Chris Johnson: Anyone want a ceramic chicken?

July 27, 2013 

I remember watching "Wheel of Fortune" when I was a kid, and it was a very different show back then.

During the early rounds, when contestants solved a puzzle, they had a thousand or so bucks with which they had to immediately "shop" from sets on the stage that were full of useless junk. They'd get down to about $125 and about one thing left in their budget. Then they'd say something like, "And, I guess I'll take the ceramic chicken for $100."

Now, thankfully, they just say you won the money and move on to the next round.

Back then, I was a kid, and life was simpler. I wondered why anyone would need a ceramic chicken, an empty vase, a decorative pillow or fine china they would never use because they didn't know anyone high-fallutin' enough to use it -- certainly not in their family.

But then I found out why they make such things -- because women want them. Well, wives specifically, which usually are women, though not always anymore. I've noticed that wives, including mine, are all about buying some useless stuff.

And I'm not talking about strange wife purchases like pocketbooks and shoes. Granted, they ought to be able to tote all their stuff around in a plastic Piggly Wiggly bag and shouldn't need more than four pair of shoes, but at least pocketbooks and shoes do have function. Not $250 worth of function, mind you, but function nonetheless.

This all came to mind while I was walking around our neighborhood with my wife, who was wearing shoe pair No. 45 at the time but had left pocketbook No. 11 at the house. We walked by a house where we thought a single fella lived but noticed some fancy initial on the door and all sorts of dainty, useless things around his porch. We knew a woman had invaded.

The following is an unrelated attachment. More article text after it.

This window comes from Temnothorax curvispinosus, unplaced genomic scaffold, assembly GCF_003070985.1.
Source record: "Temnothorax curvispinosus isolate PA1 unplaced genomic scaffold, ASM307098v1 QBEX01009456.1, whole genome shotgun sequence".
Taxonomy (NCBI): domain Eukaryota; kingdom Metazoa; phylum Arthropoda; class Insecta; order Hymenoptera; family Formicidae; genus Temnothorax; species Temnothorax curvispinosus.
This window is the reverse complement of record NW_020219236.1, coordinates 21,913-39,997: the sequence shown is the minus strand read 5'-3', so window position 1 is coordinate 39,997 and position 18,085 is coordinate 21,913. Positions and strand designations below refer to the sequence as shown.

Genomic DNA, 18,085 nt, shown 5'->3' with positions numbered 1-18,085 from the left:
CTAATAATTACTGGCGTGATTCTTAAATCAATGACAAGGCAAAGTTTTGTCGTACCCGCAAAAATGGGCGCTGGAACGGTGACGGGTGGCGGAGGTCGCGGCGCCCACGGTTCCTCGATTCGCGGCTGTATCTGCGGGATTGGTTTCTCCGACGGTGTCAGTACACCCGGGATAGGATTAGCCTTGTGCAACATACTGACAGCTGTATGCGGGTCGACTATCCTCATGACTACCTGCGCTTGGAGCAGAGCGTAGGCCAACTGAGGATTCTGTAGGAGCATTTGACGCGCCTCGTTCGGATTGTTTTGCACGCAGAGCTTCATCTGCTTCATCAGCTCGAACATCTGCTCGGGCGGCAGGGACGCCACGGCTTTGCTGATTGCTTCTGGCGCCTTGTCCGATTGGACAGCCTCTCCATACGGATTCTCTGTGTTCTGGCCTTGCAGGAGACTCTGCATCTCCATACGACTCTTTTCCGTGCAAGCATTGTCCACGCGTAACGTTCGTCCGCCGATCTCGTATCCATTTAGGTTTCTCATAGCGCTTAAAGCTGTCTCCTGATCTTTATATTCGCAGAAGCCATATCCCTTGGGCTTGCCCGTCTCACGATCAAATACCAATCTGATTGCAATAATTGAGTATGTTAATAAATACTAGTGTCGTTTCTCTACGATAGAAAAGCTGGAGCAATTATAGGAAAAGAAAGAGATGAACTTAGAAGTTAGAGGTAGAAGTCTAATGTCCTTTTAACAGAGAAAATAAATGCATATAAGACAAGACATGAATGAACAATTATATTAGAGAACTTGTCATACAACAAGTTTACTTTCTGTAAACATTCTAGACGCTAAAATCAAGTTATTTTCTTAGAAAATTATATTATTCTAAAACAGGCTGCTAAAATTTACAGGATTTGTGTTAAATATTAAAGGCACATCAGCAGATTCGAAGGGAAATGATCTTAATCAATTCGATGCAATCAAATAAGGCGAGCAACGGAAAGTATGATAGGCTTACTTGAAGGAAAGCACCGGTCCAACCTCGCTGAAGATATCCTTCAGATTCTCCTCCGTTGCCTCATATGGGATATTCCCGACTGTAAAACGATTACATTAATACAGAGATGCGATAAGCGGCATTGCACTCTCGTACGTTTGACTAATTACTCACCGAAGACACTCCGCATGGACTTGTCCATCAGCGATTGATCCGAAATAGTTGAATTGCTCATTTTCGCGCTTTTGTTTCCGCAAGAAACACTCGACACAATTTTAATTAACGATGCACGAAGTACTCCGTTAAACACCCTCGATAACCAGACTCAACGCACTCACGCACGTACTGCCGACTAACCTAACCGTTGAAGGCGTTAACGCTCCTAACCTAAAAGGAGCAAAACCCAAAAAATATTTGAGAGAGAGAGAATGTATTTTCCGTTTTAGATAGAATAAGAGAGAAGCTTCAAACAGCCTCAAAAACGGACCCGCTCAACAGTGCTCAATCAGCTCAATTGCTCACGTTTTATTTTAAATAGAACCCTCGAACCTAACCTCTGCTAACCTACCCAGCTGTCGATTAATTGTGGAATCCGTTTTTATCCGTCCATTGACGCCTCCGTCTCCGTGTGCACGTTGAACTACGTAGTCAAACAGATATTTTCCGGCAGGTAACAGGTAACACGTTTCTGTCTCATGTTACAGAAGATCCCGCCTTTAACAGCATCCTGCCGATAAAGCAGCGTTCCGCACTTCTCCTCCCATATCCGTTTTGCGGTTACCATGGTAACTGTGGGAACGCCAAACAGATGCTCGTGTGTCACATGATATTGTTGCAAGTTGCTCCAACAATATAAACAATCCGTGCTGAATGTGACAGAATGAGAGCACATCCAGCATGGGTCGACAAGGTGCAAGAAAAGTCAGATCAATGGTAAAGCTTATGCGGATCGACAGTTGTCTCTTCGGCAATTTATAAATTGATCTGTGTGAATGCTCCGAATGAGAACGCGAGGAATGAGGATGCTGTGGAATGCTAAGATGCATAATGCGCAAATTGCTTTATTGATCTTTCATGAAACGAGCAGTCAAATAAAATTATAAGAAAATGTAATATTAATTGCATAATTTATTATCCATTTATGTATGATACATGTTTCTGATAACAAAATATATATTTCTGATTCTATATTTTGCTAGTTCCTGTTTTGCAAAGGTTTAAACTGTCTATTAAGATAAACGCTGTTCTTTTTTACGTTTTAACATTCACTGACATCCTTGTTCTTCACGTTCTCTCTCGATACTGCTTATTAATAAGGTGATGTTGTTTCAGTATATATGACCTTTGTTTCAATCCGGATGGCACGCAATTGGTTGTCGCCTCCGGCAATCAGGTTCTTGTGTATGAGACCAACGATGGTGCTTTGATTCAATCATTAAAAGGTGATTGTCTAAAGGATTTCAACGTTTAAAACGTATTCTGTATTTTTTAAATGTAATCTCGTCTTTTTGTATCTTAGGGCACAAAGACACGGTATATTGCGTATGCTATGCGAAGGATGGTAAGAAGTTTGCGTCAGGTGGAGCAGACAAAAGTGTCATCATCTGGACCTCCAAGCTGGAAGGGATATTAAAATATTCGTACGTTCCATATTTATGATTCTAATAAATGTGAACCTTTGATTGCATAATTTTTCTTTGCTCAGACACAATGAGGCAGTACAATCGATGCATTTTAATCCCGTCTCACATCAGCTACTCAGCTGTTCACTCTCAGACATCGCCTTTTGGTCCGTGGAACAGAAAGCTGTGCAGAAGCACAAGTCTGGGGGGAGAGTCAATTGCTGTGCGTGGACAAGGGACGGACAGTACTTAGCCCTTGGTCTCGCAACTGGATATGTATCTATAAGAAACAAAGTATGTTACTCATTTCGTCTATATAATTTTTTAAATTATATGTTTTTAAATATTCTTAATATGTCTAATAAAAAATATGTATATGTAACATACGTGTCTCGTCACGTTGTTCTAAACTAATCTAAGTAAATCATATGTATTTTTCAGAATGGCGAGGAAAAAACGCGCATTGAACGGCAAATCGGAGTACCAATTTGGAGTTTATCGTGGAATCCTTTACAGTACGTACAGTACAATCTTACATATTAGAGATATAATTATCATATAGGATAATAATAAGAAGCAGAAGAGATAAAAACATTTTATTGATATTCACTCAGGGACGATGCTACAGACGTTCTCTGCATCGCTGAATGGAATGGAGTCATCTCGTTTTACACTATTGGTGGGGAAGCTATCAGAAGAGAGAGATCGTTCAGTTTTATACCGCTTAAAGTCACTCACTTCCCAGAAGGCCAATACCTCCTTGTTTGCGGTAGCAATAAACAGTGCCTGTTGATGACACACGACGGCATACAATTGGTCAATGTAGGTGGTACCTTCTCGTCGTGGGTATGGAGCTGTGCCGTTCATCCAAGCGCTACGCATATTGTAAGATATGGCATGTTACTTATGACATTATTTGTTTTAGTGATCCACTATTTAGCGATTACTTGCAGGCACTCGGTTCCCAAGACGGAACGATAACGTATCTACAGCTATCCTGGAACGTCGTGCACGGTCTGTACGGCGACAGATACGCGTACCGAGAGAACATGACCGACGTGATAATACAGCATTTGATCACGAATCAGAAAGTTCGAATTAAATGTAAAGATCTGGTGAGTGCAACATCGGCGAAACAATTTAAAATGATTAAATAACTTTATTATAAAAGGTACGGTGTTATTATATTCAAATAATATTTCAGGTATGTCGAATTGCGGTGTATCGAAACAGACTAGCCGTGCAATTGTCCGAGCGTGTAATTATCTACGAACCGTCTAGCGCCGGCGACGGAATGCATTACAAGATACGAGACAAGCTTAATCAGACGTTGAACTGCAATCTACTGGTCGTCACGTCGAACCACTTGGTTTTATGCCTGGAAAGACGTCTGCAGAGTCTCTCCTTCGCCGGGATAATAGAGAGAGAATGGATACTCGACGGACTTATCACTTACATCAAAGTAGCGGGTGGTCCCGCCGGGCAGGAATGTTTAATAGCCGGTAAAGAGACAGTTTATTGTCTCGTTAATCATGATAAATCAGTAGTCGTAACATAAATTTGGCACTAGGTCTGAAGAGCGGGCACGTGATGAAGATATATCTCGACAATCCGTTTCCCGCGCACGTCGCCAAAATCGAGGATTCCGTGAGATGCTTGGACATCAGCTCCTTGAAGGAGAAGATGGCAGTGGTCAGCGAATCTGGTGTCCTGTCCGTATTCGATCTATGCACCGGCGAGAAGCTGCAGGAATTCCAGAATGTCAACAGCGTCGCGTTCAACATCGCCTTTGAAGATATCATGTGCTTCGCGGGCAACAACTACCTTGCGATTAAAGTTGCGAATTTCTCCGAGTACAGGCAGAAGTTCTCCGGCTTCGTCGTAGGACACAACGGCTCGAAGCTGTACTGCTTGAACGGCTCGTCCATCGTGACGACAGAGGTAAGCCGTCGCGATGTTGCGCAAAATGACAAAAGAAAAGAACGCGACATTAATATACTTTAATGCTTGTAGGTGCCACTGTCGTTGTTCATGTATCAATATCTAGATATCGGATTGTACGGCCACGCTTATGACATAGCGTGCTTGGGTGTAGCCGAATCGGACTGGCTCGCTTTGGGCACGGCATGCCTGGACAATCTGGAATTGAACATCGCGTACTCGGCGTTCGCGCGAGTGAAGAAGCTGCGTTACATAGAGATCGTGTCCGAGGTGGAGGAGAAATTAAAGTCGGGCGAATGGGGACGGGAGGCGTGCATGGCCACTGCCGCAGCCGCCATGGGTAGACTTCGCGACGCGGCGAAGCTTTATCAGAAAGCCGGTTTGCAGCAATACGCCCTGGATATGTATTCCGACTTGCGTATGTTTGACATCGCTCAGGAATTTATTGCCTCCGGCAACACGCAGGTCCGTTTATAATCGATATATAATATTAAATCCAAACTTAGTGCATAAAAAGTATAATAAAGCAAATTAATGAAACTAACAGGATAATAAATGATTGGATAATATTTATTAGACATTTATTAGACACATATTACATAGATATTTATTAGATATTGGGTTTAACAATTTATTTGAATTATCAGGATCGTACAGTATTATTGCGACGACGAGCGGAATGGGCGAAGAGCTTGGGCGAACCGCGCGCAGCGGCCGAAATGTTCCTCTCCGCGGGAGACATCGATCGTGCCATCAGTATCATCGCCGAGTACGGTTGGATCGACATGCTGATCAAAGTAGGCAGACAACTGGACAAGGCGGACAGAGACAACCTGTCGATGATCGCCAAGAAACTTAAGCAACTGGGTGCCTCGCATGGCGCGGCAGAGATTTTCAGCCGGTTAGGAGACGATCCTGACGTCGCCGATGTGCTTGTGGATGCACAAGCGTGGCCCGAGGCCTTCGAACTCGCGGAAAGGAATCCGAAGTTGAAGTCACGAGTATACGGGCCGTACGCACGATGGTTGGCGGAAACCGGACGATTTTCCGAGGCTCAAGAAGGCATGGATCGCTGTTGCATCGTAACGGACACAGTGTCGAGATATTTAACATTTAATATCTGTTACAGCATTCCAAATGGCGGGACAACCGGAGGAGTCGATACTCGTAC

When a man and woman get married, the woman is immediately installed as chief decorator, while the man gets a small room somewhere to call his own -- or if he's really fortunate, a man cave.

It then becomes a woman's duty to

occasionally check out the man's space, roll her eyes, shut the door to keep others from seeing it and say things like, "A picture of dogs playing roulette is not art!" (Is, too!)

The man's duty is to politely nod when the wife pulls out the new thingamajiggy she bought at the funny smelling furnishings shop and calmly inquire, "YOU PAID HOW MUCH FOR THAT?!"

I make the effort. I even accompanied my wife as she went pocketbook shopping last weekend. She'd ask me how I liked each pocketbook, and I'd offer helpful observations such as, "Well, lookee there: It's got handles to carry it around and you can put stuff inside it."

Meanwhile, women practically have to hogtie their husbands and steal their ratty wallet to get them to replace it. As long as the money is not falling out, we men will hold onto a $10 wallet for decades.

My biggest pet peeve, though, is pillows and placemats.

Our bed is kept hidden under a pile of pillows of various sizes, styles and colors. To get in, we have to move all the pillows around and throw some off the bed. And to make the bed -- which, as a guy, I contend is a useless activity when you're just gonna get back in the darn thing -- we have to retrieve and rearrange the pillows once again. Somehow I manage to do it wrong each time. I'd have better luck rearranging a Rubik's Cube.

Our dining table is hidden under a set of placemats, plates we don't use, napkins we don't wipe our mouths with and fake flowers. So, we have to shuffle all this around so we can eat, then put it all back afterward as if we still haven't eaten. I don't need anything delaying my rendezvouses with food. I would like to make a proposal to the women out there. Let us handle the decorating for a while. There's nothing wrong with end tables made out of plastic milk crates, bean bag chairs or sports posters instead of pictures of fake flowers.

Not only would your man's decorating be simpler and more functional, but think of all the money you'd have to buy more pocketbooks and shoes.

-- Connect with Chris Johnson at or

Ledger-Enquirer is pleased to provide this opportunity to share information, experiences and observations about what's in the news. Some of the comments may be reprinted elsewhere in the site or in the newspaper. We encourage lively, open debate on the issues of the day, and ask that you refrain from profanity, hate speech, personal comments and remarks that are off point. Thank you for taking the time to offer your thoughts.

Commenting FAQs | Terms of Service